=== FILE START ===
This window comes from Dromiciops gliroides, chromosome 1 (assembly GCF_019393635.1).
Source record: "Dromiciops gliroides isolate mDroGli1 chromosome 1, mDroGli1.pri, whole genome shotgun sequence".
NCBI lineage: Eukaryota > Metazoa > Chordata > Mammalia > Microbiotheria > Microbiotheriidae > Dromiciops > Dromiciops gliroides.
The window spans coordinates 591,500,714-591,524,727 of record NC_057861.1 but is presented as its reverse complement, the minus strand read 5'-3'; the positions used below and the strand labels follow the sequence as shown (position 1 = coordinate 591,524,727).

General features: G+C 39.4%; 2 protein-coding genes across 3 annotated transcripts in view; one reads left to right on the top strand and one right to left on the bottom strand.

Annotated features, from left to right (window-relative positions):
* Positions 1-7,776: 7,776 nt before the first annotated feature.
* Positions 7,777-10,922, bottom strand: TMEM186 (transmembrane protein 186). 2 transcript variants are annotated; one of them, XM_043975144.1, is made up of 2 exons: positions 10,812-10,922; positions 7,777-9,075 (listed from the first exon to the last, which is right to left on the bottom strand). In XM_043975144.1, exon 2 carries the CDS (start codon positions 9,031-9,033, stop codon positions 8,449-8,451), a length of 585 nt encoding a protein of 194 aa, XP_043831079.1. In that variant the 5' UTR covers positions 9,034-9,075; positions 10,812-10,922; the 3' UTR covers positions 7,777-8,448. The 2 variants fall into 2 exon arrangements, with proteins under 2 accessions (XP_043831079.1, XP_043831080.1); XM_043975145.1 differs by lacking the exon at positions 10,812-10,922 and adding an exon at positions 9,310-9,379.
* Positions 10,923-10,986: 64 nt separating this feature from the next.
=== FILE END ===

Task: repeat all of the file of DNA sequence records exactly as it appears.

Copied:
This window comes from Dromiciops gliroides, chromosome 1 (assembly GCF_019393635.1).
Source record: "Dromiciops gliroides isolate mDroGli1 chromosome 1, mDroGli1.pri, whole genome shotgun sequence".
NCBI lineage: Eukaryota > Metazoa > Chordata > Mammalia > Microbiotheria > Microbiotheriidae > Dromiciops > Dromiciops gliroides.
The window spans coordinates 591,500,714-591,524,727 of record NC_057861.1 but is presented as its reverse complement, the minus strand read 5'-3'; the positions used below and the strand labels follow the sequence as shown (position 1 = coordinate 591,524,727).

General features: G+C 39.4%; 2 protein-coding genes across 3 annotated transcripts in view; one reads left to right on the top strand and one right to left on the bottom strand.

Annotated features, from left to right (window-relative positions):
* Positions 1-7,776: 7,776 nt before the first annotated feature.
* Positions 7,777-10,922, bottom strand: TMEM186 (transmembrane protein 186). 2 transcript variants are annotated; one of them, XM_043975144.1, is made up of 2 exons: positions 10,812-10,922; positions 7,777-9,075 (listed from the first exon to the last, which is right to left on the bottom strand). In XM_043975144.1, exon 2 carries the CDS (start codon positions 9,031-9,033, stop codon positions 8,449-8,451), a length of 585 nt encoding a protein of 194 aa, XP_043831079.1. In that variant the 5' UTR covers positions 9,034-9,075; positions 10,812-10,922; the 3' UTR covers positions 7,777-8,448. The 2 variants fall into 2 exon arrangements, with proteins under 2 accessions (XP_043831079.1, XP_043831080.1); XM_043975145.1 differs by lacking the exon at positions 10,812-10,922 and adding an exon at positions 9,310-9,379.
* Positions 10,923-10,986: 64 nt separating this feature from the next.